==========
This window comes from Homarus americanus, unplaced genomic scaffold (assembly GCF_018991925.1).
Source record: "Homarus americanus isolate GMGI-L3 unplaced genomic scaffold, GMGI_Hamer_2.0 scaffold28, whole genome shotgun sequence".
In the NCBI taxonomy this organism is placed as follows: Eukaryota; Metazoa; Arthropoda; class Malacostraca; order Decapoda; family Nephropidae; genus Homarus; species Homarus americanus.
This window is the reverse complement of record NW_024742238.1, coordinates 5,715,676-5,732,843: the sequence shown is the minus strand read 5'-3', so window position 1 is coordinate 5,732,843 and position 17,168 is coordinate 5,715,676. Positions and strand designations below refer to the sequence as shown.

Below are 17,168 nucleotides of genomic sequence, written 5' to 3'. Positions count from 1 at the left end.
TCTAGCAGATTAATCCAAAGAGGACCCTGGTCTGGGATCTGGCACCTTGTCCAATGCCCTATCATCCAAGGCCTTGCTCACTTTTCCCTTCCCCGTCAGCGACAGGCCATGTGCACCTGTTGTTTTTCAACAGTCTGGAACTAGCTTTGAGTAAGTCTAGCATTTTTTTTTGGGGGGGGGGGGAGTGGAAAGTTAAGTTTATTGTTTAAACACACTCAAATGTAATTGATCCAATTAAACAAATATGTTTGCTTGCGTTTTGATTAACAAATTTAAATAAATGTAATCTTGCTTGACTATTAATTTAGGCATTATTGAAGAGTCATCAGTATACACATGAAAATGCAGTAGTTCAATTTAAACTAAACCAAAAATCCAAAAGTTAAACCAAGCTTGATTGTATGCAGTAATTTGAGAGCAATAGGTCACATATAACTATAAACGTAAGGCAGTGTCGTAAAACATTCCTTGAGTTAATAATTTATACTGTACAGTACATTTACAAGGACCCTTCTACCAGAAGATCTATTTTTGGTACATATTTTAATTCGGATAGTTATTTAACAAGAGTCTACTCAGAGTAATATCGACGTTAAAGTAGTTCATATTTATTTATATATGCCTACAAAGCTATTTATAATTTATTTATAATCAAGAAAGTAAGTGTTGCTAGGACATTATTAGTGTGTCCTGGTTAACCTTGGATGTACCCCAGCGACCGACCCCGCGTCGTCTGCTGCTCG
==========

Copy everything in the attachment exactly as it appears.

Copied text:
This window comes from Homarus americanus, unplaced genomic scaffold (assembly GCF_018991925.1).
Source record: "Homarus americanus isolate GMGI-L3 unplaced genomic scaffold, GMGI_Hamer_2.0 scaffold28, whole genome shotgun sequence".
In the NCBI taxonomy this organism is placed as follows: Eukaryota; Metazoa; Arthropoda; class Malacostraca; order Decapoda; family Nephropidae; genus Homarus; species Homarus americanus.
This window is the reverse complement of record NW_024742238.1, coordinates 5,715,676-5,732,843: the sequence shown is the minus strand read 5'-3', so window position 1 is coordinate 5,732,843 and position 17,168 is coordinate 5,715,676. Positions and strand designations below refer to the sequence as shown.

Below are 17,168 nucleotides of genomic sequence, written 5' to 3'. Positions count from 1 at the left end.
TCTAGCAGATTAATCCAAAGAGGACCCTGGTCTGGGATCTGGCACCTTGTCCAATGCCCTATCATCCAAGGCCTTGCTCACTTTTCCCTTCCCCGTCAGCGACAGGCCATGTGCACCTGTTGTTTTTCAACAGTCTGGAACTAGCTTTGAGTAAGTCTAGCATTTTTTTTTGGGGGGGGGGGGAGTGGAAAGTTAAGTTTATTGTTTAAACACACTCAAATGTAATTGATCCAATTAAACAAATATGTTTGCTTGCGTTTTGATTAACAAATTTAAATAAATGTAATCTTGCTTGACTATTAATTTAGGCATTATTGAAGAGTCATCAGTATACACATGAAAATGCAGTAGTTCAATTTAAACTAAACCAAAAATCCAAAAGTTAAACCAAGCTTGATTGTATGCAGTAATTTGAGAGCAATAGGTCACATATAACTATAAACGTAAGGCAGTGTCGTAAAACATTCCTTGAGTTAATAATTTATACTGTACAGTACATTTACAAGGACCCTTCTACCAGAAGATCTATTTTTGGTACATATTTTAATTCGGATAGTTATTTAACAAGAGTCTACTCAGAGTAATATCGACGTTAAAGTAGTTCATATTTATTTATATATGCCTACAAAGCTATTTATAATTTATTTATAATCAAGAAAGTAAGTGTTGCTAGGACATTATTAGTGTGTCCTGGTTAACCTTGGATGTACCCCAGCGACCGACCCCGCGTCGTCTGCTGCTCG